Inhalants are substances which vaporise in air and which cause intoxication when inhaled. Inhalants are also called solvents or volatile substances. Many ordinary household products are inhalants. This includes glue, aerosol sprays, butane gas (from cigarette lighters), some cleaning fluids, felt-tipped pens, liquid paper, paint thinner, chrome-based paints and petrol. Inhalants can be inhaled directly from the container or sprayed into a plastic bag or onto a cloth before inhaling.
Most inhalants are depressants. Their effects are quite similar to those of alcohol or cannabis. Small amounts can have a very rapid effect. Inhalants reduce the user's inhibitions and can cause laughter and mild excitement or even euphoria. They can also cause anxiety. Some users engage in reckless or dangerous behaviour while under the influence of inhalants. The effects of inhalants usually last about an hour. The initial excitement often gives way to drowsiness. Hangovers or headaches often occur after the initial effects wear off.
Large doses of inhalants can lead to disorientation and loss of coordination as well as nausea and diarrhoea. Habitual use can cause flu-like symptoms such as sneezing, coughing and a runny nose. Habitual users of inhalants can also suffer nosebleeds, bloodshot eyes, anaemia, weight loss and sores around the mouth and nose. Some long-term users of inhalants become irritable, depressed, paranoid or aggressive. Long-term use of inhalants can damage internal organs, the brain and the nervous system, but this damage can be reversed by ceasing use. Long-term use of aerosols and cleaning fluids, however, can permanently damage the brain, liver and kidneys but such damage is rare. Using alcohol as well as inhalants can increase the severity of inhalant-related brain damage. There is little evidence of users developing a tolerance and withdrawal symptoms are very rare.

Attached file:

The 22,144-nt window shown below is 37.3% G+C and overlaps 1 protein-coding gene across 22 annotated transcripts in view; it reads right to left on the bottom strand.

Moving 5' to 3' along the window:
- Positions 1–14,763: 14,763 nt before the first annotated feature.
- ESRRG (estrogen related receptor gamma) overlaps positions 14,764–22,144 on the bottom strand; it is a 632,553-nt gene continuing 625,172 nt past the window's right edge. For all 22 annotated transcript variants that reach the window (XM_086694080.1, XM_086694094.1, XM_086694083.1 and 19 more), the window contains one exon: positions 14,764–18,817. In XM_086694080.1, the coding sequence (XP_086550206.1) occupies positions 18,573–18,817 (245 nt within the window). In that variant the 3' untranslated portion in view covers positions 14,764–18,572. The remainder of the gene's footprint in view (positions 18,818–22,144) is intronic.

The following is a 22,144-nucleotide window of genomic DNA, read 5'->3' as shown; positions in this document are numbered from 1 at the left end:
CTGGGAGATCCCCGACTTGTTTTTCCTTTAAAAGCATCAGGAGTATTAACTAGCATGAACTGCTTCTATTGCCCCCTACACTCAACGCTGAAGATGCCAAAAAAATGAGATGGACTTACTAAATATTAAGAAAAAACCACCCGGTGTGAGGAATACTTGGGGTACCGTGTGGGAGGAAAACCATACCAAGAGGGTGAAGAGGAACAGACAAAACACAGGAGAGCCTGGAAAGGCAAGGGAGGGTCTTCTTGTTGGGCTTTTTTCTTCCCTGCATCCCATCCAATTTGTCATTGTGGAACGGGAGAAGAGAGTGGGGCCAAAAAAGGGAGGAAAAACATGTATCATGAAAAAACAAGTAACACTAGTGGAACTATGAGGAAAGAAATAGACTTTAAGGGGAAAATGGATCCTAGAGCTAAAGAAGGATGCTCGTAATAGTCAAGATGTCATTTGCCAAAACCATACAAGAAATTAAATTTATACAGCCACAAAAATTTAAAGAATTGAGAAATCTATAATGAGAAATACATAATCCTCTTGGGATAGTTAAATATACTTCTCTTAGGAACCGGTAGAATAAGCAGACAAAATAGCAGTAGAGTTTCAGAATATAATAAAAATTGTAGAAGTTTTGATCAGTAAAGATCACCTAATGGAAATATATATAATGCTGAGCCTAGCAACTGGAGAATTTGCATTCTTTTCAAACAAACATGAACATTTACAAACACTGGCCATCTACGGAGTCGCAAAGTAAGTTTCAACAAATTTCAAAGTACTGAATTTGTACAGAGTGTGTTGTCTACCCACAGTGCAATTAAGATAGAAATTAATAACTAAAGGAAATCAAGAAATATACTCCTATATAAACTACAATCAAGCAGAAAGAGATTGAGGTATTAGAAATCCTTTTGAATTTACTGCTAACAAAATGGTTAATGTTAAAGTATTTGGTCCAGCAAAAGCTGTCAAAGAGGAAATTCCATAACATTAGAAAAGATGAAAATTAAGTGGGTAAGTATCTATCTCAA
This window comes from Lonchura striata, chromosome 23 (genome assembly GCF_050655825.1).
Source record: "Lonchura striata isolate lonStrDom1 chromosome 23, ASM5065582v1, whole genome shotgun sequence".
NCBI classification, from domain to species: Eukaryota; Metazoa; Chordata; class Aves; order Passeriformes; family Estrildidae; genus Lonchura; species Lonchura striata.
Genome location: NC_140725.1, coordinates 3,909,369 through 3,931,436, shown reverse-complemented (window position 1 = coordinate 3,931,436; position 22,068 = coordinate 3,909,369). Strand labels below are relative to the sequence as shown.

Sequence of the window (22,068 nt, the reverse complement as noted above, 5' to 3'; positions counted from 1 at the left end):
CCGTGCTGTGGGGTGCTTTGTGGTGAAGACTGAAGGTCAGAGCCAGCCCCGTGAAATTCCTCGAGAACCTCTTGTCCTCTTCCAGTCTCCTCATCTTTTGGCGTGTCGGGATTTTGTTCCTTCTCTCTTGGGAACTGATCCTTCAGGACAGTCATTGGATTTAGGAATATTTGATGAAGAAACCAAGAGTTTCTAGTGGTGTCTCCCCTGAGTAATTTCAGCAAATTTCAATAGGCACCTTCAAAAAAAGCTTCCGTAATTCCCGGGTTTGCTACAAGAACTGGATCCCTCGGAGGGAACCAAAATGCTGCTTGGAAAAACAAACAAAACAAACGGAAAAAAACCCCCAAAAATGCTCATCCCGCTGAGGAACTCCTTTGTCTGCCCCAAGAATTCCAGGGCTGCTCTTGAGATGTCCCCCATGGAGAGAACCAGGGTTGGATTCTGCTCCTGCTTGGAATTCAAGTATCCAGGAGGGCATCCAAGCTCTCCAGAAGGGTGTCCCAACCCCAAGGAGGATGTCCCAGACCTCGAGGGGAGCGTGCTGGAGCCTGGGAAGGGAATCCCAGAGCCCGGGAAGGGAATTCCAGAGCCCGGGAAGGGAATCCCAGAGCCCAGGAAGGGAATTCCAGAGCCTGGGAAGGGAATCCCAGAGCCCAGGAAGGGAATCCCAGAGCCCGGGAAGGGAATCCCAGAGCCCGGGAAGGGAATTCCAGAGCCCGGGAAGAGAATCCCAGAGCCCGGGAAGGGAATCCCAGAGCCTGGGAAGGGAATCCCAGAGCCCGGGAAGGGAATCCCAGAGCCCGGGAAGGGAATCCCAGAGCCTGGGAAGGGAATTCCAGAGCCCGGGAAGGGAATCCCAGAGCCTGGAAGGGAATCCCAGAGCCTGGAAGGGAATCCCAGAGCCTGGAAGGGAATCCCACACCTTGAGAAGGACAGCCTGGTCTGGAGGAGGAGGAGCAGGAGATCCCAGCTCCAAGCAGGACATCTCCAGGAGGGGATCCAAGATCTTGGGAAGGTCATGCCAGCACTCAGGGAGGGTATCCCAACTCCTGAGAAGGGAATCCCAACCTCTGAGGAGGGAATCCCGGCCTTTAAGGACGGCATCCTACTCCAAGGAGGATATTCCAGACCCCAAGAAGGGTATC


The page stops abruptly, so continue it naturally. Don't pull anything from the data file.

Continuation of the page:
A few deaths from heart failure have occurred from the use of inhalants, though it is not clear why. Users inhaling from a plastic bag have suffered death by suffocation.
Using inhalants is not an offence anywhere in Europe. In Europe it is an offence to supply inhalants to anyone who, it is believed, intends to misuse them. There are some restrictions on marketing of products which are likely to be misused as inhalants. Many aerosol spray cans and other volatile substances carry a warning statement about the effects of inhaling them.